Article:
• Cyprus: It is an island country in the Eastern Mediterranean and the third largest and third most populous island in the Mediterranean. India and Cyprus have signed two agreements on combating money laundering and cooperation in the field of environment. According to an official release, the two agreements were signed after wide-ranging talks between President Ram Nath Kovind and his Cypriot counterpart Nicos Anastasiades in Nicosia (capital of Cyprus). President Kovind is visiting the Cyprus on the first leg of his three-nation visit to Europe including Bulgaria and Czech Republic to continue India�s high-level engagements with European countries. The MoU on combating money laundering was signed between Financial Intelligence Unit, India, and Unit for Combating Money Laundering of Cyprus. This agreement will further strengthen institutional framework to facilitate investment cross-flows. Cyprus is the eighth largest foreign investor in India with a cumulative foreign direct investment of about $9 billion in areas such as financial leasing, stock exchange, auto manufacture, manufacturing industries, real estate, cargo handling, construction, shipping and logistics. The Double Taxation Avoidance Agreement (DTAA) between both the countries was revised in 2016.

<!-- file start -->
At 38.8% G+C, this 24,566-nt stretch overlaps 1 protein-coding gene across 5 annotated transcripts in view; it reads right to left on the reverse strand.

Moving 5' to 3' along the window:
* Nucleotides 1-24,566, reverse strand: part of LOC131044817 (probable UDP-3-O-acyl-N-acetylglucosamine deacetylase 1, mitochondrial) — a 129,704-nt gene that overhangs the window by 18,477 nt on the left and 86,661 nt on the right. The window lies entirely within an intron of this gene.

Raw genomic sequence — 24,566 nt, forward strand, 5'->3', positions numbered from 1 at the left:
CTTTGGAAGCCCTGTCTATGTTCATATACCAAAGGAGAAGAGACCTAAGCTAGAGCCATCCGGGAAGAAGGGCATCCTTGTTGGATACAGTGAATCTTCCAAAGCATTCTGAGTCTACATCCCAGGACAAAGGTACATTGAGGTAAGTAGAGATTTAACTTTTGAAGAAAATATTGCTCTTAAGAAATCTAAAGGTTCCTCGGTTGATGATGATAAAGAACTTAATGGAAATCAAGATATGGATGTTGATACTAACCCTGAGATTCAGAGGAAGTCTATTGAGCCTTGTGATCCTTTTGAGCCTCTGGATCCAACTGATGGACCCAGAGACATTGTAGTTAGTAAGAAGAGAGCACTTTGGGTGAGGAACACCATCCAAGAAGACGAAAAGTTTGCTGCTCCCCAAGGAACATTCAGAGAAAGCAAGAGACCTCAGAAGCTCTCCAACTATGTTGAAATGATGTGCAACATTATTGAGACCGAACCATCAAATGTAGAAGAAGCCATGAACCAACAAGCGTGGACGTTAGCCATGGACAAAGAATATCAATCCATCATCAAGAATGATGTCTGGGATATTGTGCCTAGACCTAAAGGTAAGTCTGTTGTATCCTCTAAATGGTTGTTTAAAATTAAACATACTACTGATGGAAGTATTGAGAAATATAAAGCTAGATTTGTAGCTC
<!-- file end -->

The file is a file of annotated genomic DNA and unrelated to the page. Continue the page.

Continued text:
Current Affairs[August 2018]
  • India-Germany: India and Germany sign agreement on economic and tech cooperation. The agreement was signed between German Ambassador Dr Martin Ney and Joint Secretary Sameer Kumar Khare (Department for Economic Affairs, Ministry of Finance) on financial and technical cooperation within the framework of the Indo-German development cooperation. As part of the agreement, Germany has pledged to spend 1,055 million euros (around Rs 8,500 crore) for development cooperation in India. According to the release issued by the German Embassy, the committed funds would focus on "sustainable urban development" like infrastructure, urban mobility and climate resilience that go along the "Smart Cities" initiative. "The cleaning of Ganga will be supported in the future also," the release said.